Investment managers and portfolio structures 

Top tips for investing

  • Set goals: Decide what it is that you’re trying to achieve. Where do you want to be at some point in the future? What is the final outcome you want from your investments and what is your timeframe? Think about any debt you’re carrying – is investing the right option right now? Would you be better off using your money to pay off high-interest debt (e.g. credit card, hire purchase), or to reduce your mortgage?
  • Know your investor type: How much time do you have? How much volatility (ups and downs in the value of your investment) can you tolerate? How much money are you willing to lose? Our investor kickstarter will help you work this out.
  • Know how you want to invest your money: What mix of investments suits your investor type? Bonds, shares, property, bank deposits? Will you invest money directly yourself or use managed funds? The investor kickstarter can help here too.
  • Do some homework: Research, compare and contrast the options – or get someone to do that for you. Read the business sections of the newspaper, go online, talk to an adviser, bank manager, or accountant. It’s also wise to read any documents relating to an investment you’re considering, such as the investment statement and/or prospectus.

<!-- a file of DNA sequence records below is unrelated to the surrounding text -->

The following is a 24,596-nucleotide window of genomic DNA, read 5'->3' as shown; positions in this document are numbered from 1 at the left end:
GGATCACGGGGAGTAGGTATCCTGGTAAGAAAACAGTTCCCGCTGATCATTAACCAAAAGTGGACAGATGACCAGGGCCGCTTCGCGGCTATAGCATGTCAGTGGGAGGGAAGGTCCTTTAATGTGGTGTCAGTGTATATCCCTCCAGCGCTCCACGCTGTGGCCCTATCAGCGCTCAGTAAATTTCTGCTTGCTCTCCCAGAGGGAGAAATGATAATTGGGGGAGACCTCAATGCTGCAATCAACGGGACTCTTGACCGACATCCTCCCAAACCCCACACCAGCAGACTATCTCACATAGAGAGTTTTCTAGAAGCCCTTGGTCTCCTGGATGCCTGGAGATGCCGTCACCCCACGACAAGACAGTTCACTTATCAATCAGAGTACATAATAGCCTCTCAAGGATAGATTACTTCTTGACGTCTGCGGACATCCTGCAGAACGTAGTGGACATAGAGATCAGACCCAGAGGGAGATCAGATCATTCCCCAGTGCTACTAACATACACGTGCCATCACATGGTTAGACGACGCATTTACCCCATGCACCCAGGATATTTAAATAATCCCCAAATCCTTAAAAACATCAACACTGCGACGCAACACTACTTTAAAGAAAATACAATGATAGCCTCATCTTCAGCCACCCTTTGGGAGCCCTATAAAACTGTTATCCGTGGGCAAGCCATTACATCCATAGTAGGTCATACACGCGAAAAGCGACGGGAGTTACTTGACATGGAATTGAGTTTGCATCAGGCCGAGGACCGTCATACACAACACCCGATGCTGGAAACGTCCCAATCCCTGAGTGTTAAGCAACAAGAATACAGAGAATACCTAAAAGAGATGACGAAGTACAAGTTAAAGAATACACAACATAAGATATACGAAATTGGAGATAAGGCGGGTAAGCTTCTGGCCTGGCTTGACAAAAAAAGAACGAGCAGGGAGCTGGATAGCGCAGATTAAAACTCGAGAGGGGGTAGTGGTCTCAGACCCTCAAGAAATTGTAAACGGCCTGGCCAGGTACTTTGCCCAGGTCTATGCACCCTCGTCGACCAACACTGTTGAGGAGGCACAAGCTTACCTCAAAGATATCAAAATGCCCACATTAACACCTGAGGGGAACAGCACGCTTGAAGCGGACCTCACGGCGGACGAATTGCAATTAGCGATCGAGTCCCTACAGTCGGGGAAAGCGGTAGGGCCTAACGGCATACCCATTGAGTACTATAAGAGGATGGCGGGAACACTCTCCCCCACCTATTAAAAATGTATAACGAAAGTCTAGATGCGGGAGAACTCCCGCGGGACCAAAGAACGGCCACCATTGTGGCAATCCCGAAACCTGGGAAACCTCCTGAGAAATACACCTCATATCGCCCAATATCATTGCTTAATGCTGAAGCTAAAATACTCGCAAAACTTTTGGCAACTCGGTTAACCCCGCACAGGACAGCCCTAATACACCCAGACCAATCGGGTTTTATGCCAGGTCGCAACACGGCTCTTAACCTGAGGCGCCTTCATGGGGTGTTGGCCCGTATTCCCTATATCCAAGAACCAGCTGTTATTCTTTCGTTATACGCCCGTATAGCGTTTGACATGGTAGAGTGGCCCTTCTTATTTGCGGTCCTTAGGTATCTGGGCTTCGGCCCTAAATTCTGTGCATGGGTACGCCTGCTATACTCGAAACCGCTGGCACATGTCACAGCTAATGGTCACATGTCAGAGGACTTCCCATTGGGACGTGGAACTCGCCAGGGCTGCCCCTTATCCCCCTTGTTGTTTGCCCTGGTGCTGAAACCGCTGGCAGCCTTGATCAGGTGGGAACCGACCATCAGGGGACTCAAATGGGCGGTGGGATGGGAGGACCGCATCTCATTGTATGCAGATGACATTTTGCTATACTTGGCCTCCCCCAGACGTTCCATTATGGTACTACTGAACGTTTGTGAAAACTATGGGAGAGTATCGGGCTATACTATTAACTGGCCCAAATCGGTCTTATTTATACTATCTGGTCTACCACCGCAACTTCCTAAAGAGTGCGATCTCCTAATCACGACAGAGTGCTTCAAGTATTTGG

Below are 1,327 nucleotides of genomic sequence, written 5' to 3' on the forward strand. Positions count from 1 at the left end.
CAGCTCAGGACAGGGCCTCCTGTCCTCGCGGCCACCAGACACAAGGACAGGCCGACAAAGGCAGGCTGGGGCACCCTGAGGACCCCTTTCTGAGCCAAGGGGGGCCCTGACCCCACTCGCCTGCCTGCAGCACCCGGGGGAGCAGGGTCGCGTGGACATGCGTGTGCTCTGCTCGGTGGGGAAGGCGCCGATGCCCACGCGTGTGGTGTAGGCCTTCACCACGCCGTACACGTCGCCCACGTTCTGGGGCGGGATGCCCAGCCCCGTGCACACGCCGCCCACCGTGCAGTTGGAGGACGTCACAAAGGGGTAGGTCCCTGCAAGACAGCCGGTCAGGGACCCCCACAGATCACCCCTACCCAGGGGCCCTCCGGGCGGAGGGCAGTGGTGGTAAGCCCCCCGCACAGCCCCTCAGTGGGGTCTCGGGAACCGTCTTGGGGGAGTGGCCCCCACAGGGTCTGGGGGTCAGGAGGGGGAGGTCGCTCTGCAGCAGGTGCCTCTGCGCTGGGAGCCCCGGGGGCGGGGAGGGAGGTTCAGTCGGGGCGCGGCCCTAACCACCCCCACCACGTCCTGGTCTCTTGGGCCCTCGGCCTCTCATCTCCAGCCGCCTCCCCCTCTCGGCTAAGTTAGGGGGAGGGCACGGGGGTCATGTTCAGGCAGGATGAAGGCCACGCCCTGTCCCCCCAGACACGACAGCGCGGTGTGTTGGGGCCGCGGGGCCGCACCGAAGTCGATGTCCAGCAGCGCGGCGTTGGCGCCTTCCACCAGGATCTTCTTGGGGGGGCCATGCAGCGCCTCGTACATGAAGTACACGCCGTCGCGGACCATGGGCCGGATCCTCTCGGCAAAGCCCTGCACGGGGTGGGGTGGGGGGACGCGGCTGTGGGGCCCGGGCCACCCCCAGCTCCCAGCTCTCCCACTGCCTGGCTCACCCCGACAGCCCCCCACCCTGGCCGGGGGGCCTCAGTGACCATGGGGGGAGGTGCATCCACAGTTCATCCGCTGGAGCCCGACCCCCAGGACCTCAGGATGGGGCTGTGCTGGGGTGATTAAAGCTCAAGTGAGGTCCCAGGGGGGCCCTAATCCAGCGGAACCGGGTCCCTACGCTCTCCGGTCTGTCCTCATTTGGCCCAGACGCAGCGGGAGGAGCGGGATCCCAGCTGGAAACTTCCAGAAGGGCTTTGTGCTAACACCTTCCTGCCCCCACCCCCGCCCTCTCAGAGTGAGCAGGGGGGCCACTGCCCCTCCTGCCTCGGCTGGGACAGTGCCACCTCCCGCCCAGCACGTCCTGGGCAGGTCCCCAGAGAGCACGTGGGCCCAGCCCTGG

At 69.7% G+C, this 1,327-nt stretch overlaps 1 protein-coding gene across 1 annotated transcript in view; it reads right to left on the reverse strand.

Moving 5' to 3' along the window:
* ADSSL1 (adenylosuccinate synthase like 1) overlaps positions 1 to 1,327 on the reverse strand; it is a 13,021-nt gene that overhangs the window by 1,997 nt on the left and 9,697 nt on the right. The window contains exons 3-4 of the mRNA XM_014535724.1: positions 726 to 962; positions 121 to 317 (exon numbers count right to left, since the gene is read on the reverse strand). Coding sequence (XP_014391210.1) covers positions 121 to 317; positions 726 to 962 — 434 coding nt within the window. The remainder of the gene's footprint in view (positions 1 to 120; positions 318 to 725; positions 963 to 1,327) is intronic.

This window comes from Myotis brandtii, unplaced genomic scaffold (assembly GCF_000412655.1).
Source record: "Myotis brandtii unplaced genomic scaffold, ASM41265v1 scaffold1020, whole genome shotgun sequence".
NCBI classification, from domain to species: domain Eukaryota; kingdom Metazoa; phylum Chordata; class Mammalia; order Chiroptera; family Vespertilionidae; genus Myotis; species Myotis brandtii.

• Research different companies’ investment options: If you’re going to invest directly in a company, you need to find out which companies suit your investor type. Do they offer the kind of investments you’re after? What are the rates of return for each investment? What is the level of risk associated with the return?
  • Research the companies themselves: What does the company do? What markets is the company in? Who is running the company? Have they ever been declared bankrupt? Are they on the Financial Markets Authority’s warning list? How is the company run? Does the board have independent directors? How has the company performed in recent years – is there a steady performance over time?
  • Get the right advice: Shop around for an Authorised Financial Adviser (AFA). Authorised Financial Advisers must tell you (in a written disclosure statement) how they are paid and the impact that can have on the advice they give. Find out more about getting investment advice.
  • Spread the risk: As the saying goes, we shouldn’t put all our eggs in one basket. Distribute money around different options and different companies. For example, if you’re considering high-risk investments, you can balance the risk with other investments in lower risk areas, like cash and bonds.

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